colleagues in the MOD and Presidential Secretariat had been 
slow to react to the MFA's active press on the issue of a 
potential UNIFIL contribution, which FM Tarasyuk initiated 
the week of July 31 in the wake of EUR DAS Kramer's July 28 
visit to Kyiv.  On the one hand, the GOU would like to 
participate and resume operations in Lebanon.  On the other, 
Ukrainian bureaucratic realities work against a quick 
response in August: the Rada is out of session until 
September 5; President Yushchenko is in Crimea on his annual 
vacation; and the military has its prep time cycle built 
around solicitation for volunteers to deploy. 

7. (SBU) Ukraine's constitutionally-mandated decision and 

KIEV 00003185  002 OF 002 

authorization processes for an overseas military deployment 
has four stages, most recently described by Defense Minister 
Hrytsenko on an August 15 TV program about NATO aired by 
Channel 5.  The General Staff, MOD, and MFA first coordinate 
details of a possible deployment; the National Security and 
Defense Council in executive session (chaired by the 
President) then would meet to discuss and approve the plan; 
the President then must sign an
 authorizing decree (ukaz); 
and finally the Rada (parliament) must pass an authorizing 

8. (C) The MFA has brainstormed on possible workarounds.  DFM 
Veselovsky told DAS Kramer July 28 that personnel 
deployments, as opposed to full unit deployments, did not 
need a Rada authorizing resolution, only a Presidential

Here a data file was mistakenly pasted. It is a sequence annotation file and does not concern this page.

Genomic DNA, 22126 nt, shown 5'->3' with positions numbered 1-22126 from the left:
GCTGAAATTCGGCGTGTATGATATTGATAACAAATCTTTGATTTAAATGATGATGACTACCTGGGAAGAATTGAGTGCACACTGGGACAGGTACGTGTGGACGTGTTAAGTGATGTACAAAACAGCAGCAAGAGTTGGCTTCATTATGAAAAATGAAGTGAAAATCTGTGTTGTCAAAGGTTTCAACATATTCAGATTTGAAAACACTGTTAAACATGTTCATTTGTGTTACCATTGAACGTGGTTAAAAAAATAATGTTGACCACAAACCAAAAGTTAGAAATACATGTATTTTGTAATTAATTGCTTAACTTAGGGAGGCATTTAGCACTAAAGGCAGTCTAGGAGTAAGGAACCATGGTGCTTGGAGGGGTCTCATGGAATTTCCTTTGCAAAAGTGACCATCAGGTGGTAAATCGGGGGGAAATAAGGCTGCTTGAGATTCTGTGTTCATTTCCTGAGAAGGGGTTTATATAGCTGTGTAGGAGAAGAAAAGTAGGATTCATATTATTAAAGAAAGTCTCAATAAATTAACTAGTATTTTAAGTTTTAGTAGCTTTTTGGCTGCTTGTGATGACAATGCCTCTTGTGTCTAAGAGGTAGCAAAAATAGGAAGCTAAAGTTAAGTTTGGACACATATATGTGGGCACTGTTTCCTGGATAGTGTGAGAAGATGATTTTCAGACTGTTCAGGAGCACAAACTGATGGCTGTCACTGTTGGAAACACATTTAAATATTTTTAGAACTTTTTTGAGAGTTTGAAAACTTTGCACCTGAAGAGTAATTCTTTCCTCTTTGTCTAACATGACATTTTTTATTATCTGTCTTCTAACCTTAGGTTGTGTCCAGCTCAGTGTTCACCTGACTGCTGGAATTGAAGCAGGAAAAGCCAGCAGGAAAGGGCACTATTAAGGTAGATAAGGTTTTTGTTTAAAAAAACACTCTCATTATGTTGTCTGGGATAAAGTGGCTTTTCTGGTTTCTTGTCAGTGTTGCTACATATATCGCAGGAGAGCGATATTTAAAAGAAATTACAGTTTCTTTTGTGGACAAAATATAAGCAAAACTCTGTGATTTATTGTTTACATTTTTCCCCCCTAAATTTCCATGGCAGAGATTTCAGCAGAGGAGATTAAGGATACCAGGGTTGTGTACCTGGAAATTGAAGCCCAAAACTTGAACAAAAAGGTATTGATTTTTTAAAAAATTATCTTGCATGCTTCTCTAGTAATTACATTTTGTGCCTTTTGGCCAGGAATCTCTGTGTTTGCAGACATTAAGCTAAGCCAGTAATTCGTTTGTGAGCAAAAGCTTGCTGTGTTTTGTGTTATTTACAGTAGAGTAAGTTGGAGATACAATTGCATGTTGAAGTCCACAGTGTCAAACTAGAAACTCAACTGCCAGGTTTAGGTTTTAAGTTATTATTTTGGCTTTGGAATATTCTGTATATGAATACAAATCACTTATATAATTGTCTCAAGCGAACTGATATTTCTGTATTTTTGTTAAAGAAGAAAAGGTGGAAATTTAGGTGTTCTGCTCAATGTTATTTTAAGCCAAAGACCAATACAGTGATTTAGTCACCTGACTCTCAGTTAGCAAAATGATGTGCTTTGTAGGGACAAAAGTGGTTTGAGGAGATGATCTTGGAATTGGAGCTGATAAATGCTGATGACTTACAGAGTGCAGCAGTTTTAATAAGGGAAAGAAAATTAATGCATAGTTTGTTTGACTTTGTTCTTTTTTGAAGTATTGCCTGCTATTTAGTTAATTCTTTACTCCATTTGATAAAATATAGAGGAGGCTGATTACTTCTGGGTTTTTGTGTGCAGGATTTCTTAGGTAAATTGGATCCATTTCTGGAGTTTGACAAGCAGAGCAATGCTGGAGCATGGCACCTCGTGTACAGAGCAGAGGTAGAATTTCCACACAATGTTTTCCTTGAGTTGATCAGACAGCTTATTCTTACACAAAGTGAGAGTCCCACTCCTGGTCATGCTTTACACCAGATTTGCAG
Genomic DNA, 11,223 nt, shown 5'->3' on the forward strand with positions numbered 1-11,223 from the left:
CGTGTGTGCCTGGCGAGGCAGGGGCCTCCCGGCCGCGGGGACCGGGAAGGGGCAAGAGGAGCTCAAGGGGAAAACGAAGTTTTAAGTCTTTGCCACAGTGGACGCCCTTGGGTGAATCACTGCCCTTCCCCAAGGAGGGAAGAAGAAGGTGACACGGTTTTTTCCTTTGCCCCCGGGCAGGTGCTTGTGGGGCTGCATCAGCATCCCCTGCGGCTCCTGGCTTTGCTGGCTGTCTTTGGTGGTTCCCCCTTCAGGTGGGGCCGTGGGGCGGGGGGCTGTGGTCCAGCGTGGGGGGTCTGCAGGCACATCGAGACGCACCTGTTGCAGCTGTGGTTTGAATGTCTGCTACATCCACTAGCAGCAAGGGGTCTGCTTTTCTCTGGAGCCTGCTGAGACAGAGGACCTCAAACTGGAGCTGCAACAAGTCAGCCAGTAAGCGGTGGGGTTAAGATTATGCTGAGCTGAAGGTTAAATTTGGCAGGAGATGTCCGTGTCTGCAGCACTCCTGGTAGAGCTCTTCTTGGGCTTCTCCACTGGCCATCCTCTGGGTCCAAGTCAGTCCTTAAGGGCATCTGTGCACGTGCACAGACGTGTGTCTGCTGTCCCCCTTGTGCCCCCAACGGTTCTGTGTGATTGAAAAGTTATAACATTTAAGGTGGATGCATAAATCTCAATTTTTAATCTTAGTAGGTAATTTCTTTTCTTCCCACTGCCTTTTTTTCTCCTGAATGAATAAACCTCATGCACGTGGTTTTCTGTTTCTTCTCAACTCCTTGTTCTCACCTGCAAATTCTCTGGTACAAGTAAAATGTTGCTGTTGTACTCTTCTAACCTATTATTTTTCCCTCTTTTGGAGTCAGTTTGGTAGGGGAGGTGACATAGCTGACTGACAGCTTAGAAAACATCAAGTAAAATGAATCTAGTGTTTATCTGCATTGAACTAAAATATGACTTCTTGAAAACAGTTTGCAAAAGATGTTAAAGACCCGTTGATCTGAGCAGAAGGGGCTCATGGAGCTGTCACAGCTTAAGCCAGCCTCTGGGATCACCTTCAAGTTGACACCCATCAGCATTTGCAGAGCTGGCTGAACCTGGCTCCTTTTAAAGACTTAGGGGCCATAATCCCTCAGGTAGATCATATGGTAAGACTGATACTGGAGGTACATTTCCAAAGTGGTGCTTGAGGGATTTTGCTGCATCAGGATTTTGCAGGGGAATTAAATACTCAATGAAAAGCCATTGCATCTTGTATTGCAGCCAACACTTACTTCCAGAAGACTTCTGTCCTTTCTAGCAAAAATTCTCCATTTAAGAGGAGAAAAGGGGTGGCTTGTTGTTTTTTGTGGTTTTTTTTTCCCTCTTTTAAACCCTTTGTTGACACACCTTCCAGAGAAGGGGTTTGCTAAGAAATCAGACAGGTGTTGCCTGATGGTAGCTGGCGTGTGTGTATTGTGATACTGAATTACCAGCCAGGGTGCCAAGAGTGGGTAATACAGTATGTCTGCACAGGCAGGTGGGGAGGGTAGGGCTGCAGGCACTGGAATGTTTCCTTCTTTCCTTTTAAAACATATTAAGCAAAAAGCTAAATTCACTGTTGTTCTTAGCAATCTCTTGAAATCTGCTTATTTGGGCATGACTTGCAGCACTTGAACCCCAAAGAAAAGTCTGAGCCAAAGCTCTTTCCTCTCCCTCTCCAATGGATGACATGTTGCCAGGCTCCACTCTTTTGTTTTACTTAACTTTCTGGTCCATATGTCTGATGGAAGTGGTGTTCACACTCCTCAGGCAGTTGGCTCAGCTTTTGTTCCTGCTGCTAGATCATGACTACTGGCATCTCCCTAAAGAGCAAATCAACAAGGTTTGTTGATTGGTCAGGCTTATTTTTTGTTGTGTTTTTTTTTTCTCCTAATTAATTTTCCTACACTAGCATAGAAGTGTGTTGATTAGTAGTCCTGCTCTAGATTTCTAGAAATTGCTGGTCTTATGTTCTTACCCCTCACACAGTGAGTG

decree (note: this is the mechanism under which up to 50 
Ukrainian staff officers currently work in Iraq), and a 
personnel deployment should be possible within a month. 
Kostenko asked whether the UNIFIL mandate under UNSCR 1701 
had changed from UNIFIL's previous mandate; if the mandates 
were close enough, unit deployments might be possible under 
the previous Rada resolution.  Kostenko noted to Charge that 
the UN PKO tight deadline and the Ukrainian military 
pre-deployment prep time appeared ultimately incompatible. 

Bitter taste from UN action in 2005 lingers 

9. (C) Several conversations with Acting Defense Minister 
Leonid Polyakov between August 10 and 15 revealed lingering 
resentment of the way the UN curtailed the Ukrainian UNIFIL 
deployment in 2005 and canceled the expected Ukrainian 
deployment to the mission on the Golan Heights after a 
mid-2005 audit uncovered evidence of corruption 
(skimming/reselling fuel allotments) on the part of three 
Ukrainian force commanders deployed to UNIFIL in 2004, prior 
to the Orange Revolution.  From the Ukrainian perspective, 
the audit--which they feel was triggered by a tip-off by 
someone working for the Russians intending to cause 
embarrassment to President Yushchenko and Ukraine in the 
aftermath of the Orange Revolution--uncovered roughly $10,000 
in inappropriate actions over three months, but not enough 
evidence for Ukrainian authorities to pursue prosecution. 

10. (C) Notwithstanding Yushchenko and Defense Minister 
Hrytsenko's pledges to attack corruption--Hrytsenko was the 
most active minister in the new "orange" government which 
came into office in 2005, sacking several dozen generals and 
civilian ministry officials involved in corruption--Polyakov 
claimed that UN SYG Annan had rudely dismissed Yushchenko's 
personal plea in late 2005 to allow at least the Golan 
Heights mission to go forward, suggesting Yushchenko fight 
corruption in Ukraine rather than worrying about deployments. 
 Polyakov suggested that this negative experience continued 
to color the General Staff's attitude to rejoining UNIFIL and 
might affect the attitude of Yushchenko and the Presidential 
Secretariat.  He personally favored an increased Ukrainian 

deployment to Kosovo which could allow a country with troops 
deployed there to reallocate to UNIFIL, but he said he would 
work with the MFA to explore possibilities vis-a-vis UNIFIL. 

11. (U) Visit Embassy Kiev's classified website at: